Dungeness and Rye Coastal Plain IPA
Location: Between Rye, East Sussex and the coast. The headland of Dungeness lies to the east, through Lydd.
Grid Reference: TQ 937 179
Dungeness is the headland of a shingle beach on the Romney Marsh in Kent. The beaches here and at Rye Harbour support a range of vegetated shingle communities.
Dungeness is home to 600 species of plants, which is a third of all plants found in the UK. The site represents the most diverse and extensive example of stable vegetated shingle in Europe.
A feature of the site, thought to be unique in the UK, is the small depressions formed within the shingle structure, which support fen and open-water communities. The Dungeness foreland has a very extensive and well-developed shoreline, although with sparse vegetation and in places some human disturbance.
The shingle beaches at Dungeness and Rye Harbour support a range of vegetated shingle communities and transitions between them. At Dungeness a wide range of successional communities are present. One of the most unusual pioneer species is prostrate broom which is an important component of the vegetation just inland of the driftline.
On older shingle ridges broom is eventually replaced by other species such as sweet vernal-grass, wood sage and common sorrel, and a rich lichen sward and ‘thin heath’ develops. Another important aspect of the vegetation is the range of blackthorn that occurs on low-lying areas of shingle, the older shrubs having a very rich epiphytic lichen flora, this lichen community is unique to shingle and has its best representation at Dungeness, and the reason why the IPA was identified.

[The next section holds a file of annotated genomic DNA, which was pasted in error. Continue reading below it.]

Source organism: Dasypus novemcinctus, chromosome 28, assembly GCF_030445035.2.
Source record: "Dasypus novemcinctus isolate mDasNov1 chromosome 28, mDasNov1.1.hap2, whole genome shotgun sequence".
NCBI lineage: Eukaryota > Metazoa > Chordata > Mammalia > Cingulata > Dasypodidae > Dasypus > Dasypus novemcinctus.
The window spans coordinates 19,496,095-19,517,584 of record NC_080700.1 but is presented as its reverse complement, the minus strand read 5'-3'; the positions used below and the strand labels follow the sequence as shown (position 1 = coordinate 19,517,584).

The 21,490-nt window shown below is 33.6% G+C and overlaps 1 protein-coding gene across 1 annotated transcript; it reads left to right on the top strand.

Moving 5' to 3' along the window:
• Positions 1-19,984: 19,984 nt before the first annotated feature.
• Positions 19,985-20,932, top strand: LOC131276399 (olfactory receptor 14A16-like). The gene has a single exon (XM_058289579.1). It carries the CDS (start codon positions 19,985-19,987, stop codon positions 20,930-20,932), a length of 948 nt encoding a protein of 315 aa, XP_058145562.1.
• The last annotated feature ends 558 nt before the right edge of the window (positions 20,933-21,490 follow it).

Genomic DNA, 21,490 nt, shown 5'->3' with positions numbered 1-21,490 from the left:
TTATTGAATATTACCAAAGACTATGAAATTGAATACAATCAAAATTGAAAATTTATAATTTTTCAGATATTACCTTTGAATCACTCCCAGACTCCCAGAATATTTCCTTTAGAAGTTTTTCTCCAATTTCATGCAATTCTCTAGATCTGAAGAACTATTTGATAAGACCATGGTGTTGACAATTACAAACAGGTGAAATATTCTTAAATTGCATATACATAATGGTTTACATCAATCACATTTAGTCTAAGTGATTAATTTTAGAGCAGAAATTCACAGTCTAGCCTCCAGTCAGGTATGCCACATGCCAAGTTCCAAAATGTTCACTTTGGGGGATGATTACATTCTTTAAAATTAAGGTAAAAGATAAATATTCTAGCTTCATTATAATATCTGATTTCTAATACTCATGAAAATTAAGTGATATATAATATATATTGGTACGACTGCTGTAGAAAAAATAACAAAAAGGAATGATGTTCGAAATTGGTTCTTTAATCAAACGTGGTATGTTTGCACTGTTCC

The site supports populations of four plant species that are listed in Schedule 8 of the Wildlife and Countryside Act: Jersey cudweed grows on the margins of gravel pits in Dungeness RSPB Reserve; least lettuce occurs in vegetated shingle at Rye Harbour Local Nature Reserve (LNR); there is a small colony of the early spider-orchid growing on an area of disturbed shingle adjacent to the nuclear power stations at Dungeness; and there are colonies of lizard orchids.
The shingle beaches of Dungeness and Rye Harbour support at least six nationally scarce species, including the critically endangered red hemp-nettle, and the near-threatened Nottingham catch-fly and yellow vetch. On naturally bare shingle near the coast soil development is limited and only a few specialised pioneer plant species can colonise, such as sea-kale, sea pea, and sea cabbage. As finer material accumulates within the gravel matrix, more species become established including viper’s-bugloss, yellow horned-poppy and herb-robert.
Image: Dungeness © Duncan Balfour/Plantlife